The concert started two minutes after 10.00 and was fifty minutes long. Yesterday’s encore song, “Seelinnikoi”, was not sung after a short break. The jam in “Varrii ompi zaijuvesj” was not as long as yesterday night. The song lists on the stage floor were exactly the same as last night’s, so the songs I recorded are from memory. Note the a cappella song “Aitara”, which was not performed last night:
Matalii ja mustii, which blended into
Karoliina Kantelainen, Matti Laitinen, Matti Kallio and Lassi Logrén described their instruments to the audience
Varrii ompi zaijuvesj
The band did not come out to greet the audience. I thought that they might, since the audience was particularly special, but I knew the band had to be on the road to Lappeenranta, because they had a concert there that evening. Last night Mari Kaasinen asked if I was going to that show as well, but I said I wasn’t, since there weren’t trains back to Helsinki that late (i.e., none after the show ended at 21.00).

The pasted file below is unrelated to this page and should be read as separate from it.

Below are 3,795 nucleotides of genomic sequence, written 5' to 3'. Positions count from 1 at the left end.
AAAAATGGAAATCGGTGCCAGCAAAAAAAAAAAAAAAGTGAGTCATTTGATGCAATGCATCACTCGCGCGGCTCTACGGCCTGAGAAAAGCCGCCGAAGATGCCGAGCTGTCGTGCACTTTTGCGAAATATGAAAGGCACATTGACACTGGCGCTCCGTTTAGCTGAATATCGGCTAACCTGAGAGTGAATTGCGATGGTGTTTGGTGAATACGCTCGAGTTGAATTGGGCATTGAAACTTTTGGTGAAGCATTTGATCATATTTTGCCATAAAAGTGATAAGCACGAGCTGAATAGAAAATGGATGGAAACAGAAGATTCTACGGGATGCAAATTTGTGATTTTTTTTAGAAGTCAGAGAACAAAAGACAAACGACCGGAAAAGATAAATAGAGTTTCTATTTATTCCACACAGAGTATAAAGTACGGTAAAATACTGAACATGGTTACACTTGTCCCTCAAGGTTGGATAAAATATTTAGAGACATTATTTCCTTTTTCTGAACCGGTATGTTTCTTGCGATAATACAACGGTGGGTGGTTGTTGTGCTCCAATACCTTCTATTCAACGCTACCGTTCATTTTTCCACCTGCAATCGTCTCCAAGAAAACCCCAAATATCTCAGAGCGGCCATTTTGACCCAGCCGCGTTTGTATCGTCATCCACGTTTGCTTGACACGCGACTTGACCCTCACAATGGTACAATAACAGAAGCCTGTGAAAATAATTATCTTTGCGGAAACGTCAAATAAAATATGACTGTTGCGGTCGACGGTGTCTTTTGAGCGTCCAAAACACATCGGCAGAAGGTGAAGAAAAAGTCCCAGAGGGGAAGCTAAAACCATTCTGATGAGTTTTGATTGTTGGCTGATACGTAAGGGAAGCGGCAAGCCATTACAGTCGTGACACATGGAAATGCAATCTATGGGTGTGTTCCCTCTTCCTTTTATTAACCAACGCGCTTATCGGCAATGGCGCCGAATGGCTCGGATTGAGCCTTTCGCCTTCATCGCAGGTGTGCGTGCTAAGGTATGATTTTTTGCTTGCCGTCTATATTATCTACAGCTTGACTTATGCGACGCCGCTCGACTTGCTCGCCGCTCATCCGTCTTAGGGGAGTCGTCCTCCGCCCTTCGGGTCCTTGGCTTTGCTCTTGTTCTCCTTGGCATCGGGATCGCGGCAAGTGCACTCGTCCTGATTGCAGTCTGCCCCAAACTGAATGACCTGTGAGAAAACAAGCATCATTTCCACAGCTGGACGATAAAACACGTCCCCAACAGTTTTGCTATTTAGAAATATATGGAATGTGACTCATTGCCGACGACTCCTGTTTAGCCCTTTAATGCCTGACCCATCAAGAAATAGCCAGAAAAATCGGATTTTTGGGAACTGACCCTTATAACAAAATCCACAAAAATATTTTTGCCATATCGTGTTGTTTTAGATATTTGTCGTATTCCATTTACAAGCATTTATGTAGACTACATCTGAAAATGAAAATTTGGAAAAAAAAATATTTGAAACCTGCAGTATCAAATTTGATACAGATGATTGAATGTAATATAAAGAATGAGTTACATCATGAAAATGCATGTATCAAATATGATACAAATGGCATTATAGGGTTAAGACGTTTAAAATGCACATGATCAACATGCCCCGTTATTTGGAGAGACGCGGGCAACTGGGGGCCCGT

It was now 11.00 and I had lots of time to visit the library at Sellosali. It was so open in its design that I did not feel I could be conspicuous enough to take photographs. I always ask if I can take photos in foreign libraries (since in my own library there are such restrictions) and the staff always look at me oddly, telling me that the library was a public place, so of course I could take pictures. Although in today’s society people photograph everything: their meals, themselves (always badly; remember: there is no such thing as a good selfie) I did not feel comfortable snapping pics in the library since I was so exposed. I did pick up a stack (yes, there will be enough for everybody) of brochures about the new Central Library under construction in Helsinki. The brochure has several architect’s impressions. It’s all in Finnish, but my library colleagues especially will love what the architecture-rich city of Helsinki is going to build as its new Central Library.